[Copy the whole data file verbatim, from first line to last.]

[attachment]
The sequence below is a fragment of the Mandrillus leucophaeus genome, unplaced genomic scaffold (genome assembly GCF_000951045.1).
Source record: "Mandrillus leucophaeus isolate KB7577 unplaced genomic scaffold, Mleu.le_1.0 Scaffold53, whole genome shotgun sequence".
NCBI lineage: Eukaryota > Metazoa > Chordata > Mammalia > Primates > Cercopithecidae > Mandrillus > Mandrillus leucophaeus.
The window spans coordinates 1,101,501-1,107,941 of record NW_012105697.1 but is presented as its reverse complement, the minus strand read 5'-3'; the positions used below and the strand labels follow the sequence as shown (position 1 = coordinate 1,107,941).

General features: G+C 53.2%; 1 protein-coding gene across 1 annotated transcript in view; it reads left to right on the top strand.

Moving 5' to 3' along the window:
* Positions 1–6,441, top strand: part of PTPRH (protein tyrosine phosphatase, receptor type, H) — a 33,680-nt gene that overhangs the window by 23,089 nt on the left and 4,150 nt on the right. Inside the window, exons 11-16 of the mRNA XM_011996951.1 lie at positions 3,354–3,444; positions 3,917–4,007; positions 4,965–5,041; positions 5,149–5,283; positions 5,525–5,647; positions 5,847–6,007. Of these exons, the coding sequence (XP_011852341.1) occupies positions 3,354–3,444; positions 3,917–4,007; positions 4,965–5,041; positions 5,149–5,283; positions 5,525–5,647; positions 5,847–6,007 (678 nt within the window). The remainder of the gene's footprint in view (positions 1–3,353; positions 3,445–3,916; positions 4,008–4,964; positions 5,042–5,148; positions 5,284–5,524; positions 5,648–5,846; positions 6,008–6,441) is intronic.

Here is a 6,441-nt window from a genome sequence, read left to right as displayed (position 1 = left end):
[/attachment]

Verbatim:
The sequence below is a fragment of the Mandrillus leucophaeus genome, unplaced genomic scaffold (genome assembly GCF_000951045.1).
Source record: "Mandrillus leucophaeus isolate KB7577 unplaced genomic scaffold, Mleu.le_1.0 Scaffold53, whole genome shotgun sequence".
NCBI lineage: Eukaryota > Metazoa > Chordata > Mammalia > Primates > Cercopithecidae > Mandrillus > Mandrillus leucophaeus.
The window spans coordinates 1,101,501-1,107,941 of record NW_012105697.1 but is presented as its reverse complement, the minus strand read 5'-3'; the positions used below and the strand labels follow the sequence as shown (position 1 = coordinate 1,107,941).

General features: G+C 53.2%; 1 protein-coding gene across 1 annotated transcript in view; it reads left to right on the top strand.

Moving 5' to 3' along the window:
* Positions 1–6,441, top strand: part of PTPRH (protein tyrosine phosphatase, receptor type, H) — a 33,680-nt gene that overhangs the window by 23,089 nt on the left and 4,150 nt on the right. Inside the window, exons 11-16 of the mRNA XM_011996951.1 lie at positions 3,354–3,444; positions 3,917–4,007; positions 4,965–5,041; positions 5,149–5,283; positions 5,525–5,647; positions 5,847–6,007. Of these exons, the coding sequence (XP_011852341.1) occupies positions 3,354–3,444; positions 3,917–4,007; positions 4,965–5,041; positions 5,149–5,283; positions 5,525–5,647; positions 5,847–6,007 (678 nt within the window). The remainder of the gene's footprint in view (positions 1–3,353; positions 3,445–3,916; positions 4,008–4,964; positions 5,042–5,148; positions 5,284–5,524; positions 5,648–5,846; positions 6,008–6,441) is intronic.

Here is a 6,441-nt window from a genome sequence, read left to right as displayed (position 1 = left end):